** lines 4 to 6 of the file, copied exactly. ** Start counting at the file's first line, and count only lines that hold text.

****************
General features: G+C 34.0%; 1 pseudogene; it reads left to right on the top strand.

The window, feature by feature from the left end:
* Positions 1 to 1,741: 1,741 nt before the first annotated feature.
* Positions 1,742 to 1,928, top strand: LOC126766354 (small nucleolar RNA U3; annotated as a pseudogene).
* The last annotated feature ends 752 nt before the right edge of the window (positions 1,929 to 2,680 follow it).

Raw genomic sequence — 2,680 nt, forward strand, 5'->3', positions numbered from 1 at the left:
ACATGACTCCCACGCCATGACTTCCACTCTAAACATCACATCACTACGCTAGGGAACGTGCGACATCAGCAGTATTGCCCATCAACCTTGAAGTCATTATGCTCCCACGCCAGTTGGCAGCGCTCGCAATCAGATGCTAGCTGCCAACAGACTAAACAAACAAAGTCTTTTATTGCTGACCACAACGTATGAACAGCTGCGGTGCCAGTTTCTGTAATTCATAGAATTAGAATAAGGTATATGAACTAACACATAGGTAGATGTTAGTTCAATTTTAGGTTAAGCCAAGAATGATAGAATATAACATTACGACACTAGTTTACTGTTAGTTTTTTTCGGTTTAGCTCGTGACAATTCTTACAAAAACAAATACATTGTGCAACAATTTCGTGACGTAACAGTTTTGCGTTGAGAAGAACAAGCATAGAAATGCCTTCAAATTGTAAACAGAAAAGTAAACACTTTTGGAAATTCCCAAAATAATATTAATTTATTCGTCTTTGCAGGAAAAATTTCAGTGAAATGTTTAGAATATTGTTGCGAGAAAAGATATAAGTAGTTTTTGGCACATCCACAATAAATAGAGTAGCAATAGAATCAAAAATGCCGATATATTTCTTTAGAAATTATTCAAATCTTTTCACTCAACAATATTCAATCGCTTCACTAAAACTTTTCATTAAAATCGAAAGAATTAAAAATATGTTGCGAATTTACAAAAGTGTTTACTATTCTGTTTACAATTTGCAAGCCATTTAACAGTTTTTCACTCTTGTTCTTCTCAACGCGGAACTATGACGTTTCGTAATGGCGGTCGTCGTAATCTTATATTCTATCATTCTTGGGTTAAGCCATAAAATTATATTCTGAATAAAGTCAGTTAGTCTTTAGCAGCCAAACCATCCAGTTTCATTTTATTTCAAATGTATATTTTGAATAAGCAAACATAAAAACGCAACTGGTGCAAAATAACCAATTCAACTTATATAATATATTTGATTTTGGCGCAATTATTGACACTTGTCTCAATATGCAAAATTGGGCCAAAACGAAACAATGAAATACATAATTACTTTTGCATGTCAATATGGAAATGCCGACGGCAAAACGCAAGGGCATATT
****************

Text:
* Positions 1,742 to 1,928, top strand: LOC126766354 (small nucleolar RNA U3; annotated as a pseudogene).
* The last annotated feature ends 752 nt before the right edge of the window (positions 1,929 to 2,680 follow it).

Raw genomic sequence — 2,680 nt, forward strand, 5'->3', positions numbered from 1 at the left: